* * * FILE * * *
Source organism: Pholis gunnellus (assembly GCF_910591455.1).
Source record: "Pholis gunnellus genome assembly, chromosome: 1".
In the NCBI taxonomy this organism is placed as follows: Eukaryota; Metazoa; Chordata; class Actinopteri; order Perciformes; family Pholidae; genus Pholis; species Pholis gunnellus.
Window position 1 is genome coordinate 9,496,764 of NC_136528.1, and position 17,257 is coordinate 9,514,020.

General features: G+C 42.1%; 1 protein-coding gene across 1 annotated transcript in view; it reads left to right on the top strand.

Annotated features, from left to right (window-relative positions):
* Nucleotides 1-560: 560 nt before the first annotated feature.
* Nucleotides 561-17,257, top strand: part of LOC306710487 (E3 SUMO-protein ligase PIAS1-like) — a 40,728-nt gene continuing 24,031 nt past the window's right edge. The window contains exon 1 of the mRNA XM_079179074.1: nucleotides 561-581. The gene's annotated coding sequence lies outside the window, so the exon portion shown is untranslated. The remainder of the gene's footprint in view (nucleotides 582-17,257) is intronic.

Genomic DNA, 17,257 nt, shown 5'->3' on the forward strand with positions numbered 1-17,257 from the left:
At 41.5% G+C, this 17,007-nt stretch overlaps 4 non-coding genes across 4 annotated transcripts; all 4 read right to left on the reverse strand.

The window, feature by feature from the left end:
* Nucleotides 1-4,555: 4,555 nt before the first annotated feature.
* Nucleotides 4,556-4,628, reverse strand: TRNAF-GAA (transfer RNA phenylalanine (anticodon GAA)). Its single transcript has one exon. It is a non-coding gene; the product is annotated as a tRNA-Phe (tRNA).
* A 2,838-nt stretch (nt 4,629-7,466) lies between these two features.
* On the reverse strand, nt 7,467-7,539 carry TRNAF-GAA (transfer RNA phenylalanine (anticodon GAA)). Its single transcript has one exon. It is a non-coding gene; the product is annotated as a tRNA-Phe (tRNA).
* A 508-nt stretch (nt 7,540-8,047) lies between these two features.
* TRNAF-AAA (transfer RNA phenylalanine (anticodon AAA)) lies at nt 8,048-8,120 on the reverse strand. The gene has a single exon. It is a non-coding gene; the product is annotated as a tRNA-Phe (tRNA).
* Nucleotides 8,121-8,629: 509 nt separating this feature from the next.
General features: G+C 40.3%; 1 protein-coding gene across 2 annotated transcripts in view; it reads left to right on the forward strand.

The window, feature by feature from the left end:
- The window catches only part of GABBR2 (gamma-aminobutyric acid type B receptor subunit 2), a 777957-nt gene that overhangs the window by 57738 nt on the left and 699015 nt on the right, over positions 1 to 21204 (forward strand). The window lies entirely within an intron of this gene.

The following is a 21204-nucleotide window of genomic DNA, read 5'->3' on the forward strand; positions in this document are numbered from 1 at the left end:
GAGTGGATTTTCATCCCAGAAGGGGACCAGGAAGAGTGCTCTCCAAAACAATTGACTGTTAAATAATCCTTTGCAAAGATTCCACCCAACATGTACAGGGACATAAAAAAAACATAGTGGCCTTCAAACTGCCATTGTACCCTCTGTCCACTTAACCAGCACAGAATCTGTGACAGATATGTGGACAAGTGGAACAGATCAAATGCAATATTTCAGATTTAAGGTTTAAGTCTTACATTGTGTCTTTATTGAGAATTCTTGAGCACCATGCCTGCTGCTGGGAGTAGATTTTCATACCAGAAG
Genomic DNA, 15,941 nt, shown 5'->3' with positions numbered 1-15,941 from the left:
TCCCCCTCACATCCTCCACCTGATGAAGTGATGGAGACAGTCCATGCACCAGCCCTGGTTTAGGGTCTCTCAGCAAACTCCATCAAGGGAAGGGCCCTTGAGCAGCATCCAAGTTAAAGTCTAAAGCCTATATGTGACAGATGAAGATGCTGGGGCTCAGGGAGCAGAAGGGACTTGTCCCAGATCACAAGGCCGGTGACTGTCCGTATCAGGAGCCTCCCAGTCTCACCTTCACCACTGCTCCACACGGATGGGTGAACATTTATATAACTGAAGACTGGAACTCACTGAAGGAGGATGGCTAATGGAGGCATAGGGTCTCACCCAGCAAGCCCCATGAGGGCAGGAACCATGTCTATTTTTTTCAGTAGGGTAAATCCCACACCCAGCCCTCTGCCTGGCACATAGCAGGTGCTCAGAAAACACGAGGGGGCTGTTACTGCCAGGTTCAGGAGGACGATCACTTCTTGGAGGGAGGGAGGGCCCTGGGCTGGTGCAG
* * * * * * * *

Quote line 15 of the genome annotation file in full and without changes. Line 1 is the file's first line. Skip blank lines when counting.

* On the reverse strand, nt 7,467-7,539 carry TRNAF-GAA (transfer RNA phenylalanine (anticodon GAA)). Its single transcript has one exon. It is a non-coding gene; the product is annotated as a tRNA-Phe (tRNA).